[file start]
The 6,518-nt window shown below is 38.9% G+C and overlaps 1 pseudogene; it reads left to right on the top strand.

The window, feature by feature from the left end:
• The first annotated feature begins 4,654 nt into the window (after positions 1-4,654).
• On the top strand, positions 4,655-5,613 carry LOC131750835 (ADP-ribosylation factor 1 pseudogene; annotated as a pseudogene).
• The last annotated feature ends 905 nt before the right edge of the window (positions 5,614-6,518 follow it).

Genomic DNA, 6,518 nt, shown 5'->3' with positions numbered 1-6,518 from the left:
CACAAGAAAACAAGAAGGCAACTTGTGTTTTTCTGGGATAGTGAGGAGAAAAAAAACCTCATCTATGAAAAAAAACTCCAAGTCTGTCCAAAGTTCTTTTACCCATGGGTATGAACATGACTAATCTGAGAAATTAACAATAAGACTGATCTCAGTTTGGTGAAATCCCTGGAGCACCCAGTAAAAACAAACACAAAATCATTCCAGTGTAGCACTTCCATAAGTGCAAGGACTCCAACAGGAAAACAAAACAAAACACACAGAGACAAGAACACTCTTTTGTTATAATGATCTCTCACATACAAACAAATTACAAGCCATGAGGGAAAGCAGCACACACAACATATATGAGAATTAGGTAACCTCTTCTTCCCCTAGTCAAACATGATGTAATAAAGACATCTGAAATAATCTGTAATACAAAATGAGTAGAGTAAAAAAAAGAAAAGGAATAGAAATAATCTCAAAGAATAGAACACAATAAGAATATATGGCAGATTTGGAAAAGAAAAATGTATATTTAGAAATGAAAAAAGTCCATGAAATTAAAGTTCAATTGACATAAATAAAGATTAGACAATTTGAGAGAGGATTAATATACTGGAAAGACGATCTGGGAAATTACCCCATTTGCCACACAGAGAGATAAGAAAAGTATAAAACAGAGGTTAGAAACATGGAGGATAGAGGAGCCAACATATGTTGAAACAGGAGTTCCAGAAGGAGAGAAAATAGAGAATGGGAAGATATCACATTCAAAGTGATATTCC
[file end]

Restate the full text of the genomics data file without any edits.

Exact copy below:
The 6,518-nt window shown below is 38.9% G+C and overlaps 1 pseudogene; it reads left to right on the top strand.

The window, feature by feature from the left end:
• The first annotated feature begins 4,654 nt into the window (after positions 1-4,654).
• On the top strand, positions 4,655-5,613 carry LOC131750835 (ADP-ribosylation factor 1 pseudogene; annotated as a pseudogene).
• The last annotated feature ends 905 nt before the right edge of the window (positions 5,614-6,518 follow it).

Genomic DNA, 6,518 nt, shown 5'->3' with positions numbered 1-6,518 from the left:
CACAAGAAAACAAGAAGGCAACTTGTGTTTTTCTGGGATAGTGAGGAGAAAAAAAACCTCATCTATGAAAAAAAACTCCAAGTCTGTCCAAAGTTCTTTTACCCATGGGTATGAACATGACTAATCTGAGAAATTAACAATAAGACTGATCTCAGTTTGGTGAAATCCCTGGAGCACCCAGTAAAAACAAACACAAAATCATTCCAGTGTAGCACTTCCATAAGTGCAAGGACTCCAACAGGAAAACAAAACAAAACACACAGAGACAAGAACACTCTTTTGTTATAATGATCTCTCACATACAAACAAATTACAAGCCATGAGGGAAAGCAGCACACACAACATATATGAGAATTAGGTAACCTCTTCTTCCCCTAGTCAAACATGATGTAATAAAGACATCTGAAATAATCTGTAATACAAAATGAGTAGAGTAAAAAAAAGAAAAGGAATAGAAATAATCTCAAAGAATAGAACACAATAAGAATATATGGCAGATTTGGAAAAGAAAAATGTATATTTAGAAATGAAAAAAGTCCATGAAATTAAAGTTCAATTGACATAAATAAAGATTAGACAATTTGAGAGAGGATTAATATACTGGAAAGACGATCTGGGAAATTACCCCATTTGCCACACAGAGAGATAAGAAAAGTATAAAACAGAGGTTAGAAACATGGAGGATAGAGGAGCCAACATATGTTGAAACAGGAGTTCCAGAAGGAGAGAAAATAGAGAATGGGAAGATATCACATTCAAAGTGATATTCC